Computer virus hits Tribune Publishing, Los Angeles Times

"We believe the intention of the attack was to disable infrastructure, more specifically servers, as opposed to looking to steal information", a source told the LA Times.

The Los Angeles Times, San Diego Union-Tribune, Chicago Tribune and Baltimore Sun were among the major newspapers that had printing issues on Saturday.

All papers within The Times' former parent company, Tribune Publishing, experienced glitches with the production of papers.

"We apologize to our customers for this inconvenience", the L.A. Times said in a statement published in an article about the malware.

The news of the cyberattack was first reported by the Los Angeles Times.

While no additional details on the attack's origin were given, the source said it was the work of a "foreign entity".

Tribune Publishing discovered the presence of malware Friday that impacted some systems used to publish and produce newspapers across the company, Kollias said.

Writing about the malware attack, the Los Angeles Times explains: "Technology teams worked feverishly to quarantine the computer virus, but it spread through Tribune Publishing's network and reinfected systems crucial to the news production and printing process".

Tribune Publishing reported the attack to the Federal Bureau of Investigation on Friday, the Chicago Tribune said. "Thank you for your patience and support as we respond to this ongoing matter".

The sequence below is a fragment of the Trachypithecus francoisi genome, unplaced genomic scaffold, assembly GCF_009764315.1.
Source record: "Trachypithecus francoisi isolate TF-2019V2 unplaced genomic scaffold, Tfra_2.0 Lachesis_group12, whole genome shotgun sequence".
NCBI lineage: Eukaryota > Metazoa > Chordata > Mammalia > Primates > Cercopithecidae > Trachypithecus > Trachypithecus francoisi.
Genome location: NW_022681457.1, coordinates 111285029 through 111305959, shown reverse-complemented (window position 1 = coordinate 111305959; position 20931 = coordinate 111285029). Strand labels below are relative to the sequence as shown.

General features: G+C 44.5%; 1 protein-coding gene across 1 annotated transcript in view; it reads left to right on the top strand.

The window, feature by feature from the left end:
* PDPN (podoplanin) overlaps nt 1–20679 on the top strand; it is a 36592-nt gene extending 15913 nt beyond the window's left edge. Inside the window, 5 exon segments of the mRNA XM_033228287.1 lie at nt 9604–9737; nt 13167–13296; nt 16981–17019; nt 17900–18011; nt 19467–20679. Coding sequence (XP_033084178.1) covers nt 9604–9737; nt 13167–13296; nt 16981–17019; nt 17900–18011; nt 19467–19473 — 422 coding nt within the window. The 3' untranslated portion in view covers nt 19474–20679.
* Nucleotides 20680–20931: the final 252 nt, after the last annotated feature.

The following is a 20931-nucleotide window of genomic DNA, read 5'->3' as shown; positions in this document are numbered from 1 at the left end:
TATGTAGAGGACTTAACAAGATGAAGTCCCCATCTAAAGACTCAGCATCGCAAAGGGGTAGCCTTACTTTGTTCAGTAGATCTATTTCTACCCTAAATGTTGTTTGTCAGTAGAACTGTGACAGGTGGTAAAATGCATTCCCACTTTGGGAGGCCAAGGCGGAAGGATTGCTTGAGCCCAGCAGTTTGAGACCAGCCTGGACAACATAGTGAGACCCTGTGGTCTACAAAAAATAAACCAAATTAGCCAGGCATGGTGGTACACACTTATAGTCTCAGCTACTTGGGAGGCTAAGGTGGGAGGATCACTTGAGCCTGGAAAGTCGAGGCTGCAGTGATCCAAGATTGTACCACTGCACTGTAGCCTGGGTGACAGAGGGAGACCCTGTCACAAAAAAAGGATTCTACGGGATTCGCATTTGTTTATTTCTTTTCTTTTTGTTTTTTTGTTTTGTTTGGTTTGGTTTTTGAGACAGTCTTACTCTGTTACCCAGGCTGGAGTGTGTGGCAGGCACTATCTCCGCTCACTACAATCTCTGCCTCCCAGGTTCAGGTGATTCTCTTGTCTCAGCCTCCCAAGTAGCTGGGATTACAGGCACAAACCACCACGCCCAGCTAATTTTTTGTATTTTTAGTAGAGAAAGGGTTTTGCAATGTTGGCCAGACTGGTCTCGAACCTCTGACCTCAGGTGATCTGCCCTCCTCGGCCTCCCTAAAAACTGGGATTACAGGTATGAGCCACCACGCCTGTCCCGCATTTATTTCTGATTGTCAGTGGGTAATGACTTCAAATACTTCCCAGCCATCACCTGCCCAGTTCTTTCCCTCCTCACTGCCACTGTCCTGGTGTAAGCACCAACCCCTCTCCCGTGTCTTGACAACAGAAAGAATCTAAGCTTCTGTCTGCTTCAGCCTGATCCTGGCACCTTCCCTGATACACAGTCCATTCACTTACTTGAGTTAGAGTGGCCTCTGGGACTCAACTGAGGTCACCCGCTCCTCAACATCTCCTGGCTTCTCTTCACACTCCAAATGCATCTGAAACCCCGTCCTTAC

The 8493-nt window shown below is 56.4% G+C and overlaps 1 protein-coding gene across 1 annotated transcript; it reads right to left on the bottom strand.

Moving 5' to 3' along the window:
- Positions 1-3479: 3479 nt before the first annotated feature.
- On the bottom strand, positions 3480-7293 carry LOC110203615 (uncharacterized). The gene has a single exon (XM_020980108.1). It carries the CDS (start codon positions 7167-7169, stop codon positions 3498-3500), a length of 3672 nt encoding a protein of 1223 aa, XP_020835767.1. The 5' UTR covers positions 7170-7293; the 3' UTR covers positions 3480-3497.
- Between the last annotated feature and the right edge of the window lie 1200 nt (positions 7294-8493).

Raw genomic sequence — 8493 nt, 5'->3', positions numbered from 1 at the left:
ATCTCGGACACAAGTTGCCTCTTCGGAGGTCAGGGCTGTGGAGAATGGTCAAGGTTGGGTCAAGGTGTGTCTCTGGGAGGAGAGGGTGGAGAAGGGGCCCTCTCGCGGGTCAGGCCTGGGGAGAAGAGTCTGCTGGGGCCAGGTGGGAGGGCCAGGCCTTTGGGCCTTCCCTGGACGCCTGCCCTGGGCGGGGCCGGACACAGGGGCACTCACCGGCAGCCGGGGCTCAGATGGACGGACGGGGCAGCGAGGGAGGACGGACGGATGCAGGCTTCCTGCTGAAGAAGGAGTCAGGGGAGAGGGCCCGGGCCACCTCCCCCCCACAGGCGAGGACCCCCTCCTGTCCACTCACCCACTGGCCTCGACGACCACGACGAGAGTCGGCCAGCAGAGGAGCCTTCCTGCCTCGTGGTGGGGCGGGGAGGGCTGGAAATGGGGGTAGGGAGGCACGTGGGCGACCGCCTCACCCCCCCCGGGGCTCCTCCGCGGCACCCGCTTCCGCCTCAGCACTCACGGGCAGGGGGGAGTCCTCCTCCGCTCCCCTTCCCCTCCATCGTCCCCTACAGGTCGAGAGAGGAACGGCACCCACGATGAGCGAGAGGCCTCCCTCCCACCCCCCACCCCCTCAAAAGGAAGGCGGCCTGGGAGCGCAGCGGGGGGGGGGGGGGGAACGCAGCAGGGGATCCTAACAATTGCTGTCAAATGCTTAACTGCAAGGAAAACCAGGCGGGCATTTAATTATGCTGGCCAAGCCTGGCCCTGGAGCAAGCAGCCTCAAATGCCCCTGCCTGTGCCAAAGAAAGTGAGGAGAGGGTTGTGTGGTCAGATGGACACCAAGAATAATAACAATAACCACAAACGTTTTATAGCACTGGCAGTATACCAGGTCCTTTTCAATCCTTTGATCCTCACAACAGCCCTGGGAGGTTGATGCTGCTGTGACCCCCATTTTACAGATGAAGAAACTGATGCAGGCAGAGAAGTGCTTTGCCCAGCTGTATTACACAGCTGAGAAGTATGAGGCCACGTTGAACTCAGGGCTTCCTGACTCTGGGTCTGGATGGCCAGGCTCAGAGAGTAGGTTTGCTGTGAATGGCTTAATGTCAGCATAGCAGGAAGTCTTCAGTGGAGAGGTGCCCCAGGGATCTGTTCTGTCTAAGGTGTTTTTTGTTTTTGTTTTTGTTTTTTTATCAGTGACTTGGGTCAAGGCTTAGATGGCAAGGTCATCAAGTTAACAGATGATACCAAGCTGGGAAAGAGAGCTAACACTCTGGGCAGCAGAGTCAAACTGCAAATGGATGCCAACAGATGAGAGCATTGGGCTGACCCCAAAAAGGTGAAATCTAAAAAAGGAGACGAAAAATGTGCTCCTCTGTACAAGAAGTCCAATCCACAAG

As a result, the delivery of the Saturday editions of the LA Times and San Diego Union Tribune were delayed.

Saturday editions of suburban Chicago newspapers the Lake County News-Sun and Post-Tribune will also be among those to be delivered on Sunday.

Formerly known as Tronc, Tribune Publishing also owns the South Florida Sun Sentinel, Orlando Sebtinel, The Baltimore Sun; Hartford Courant; the New York Daily News; the Capital Gazette in Annapolis, Md.; The Morning Call in Allentown, Pa.; the Daily Press in Newport News, Va.; and The Virginian-Pilot in Norfolk, Va. Tribune also products suburban newspapers in its markets.

The LA Times said that readers could access the Saturday edition online via the digital edition.

While the publications' websites weren't affected, customer service phone lines and time card systems were offline for some time.

  • Eleanor Harrison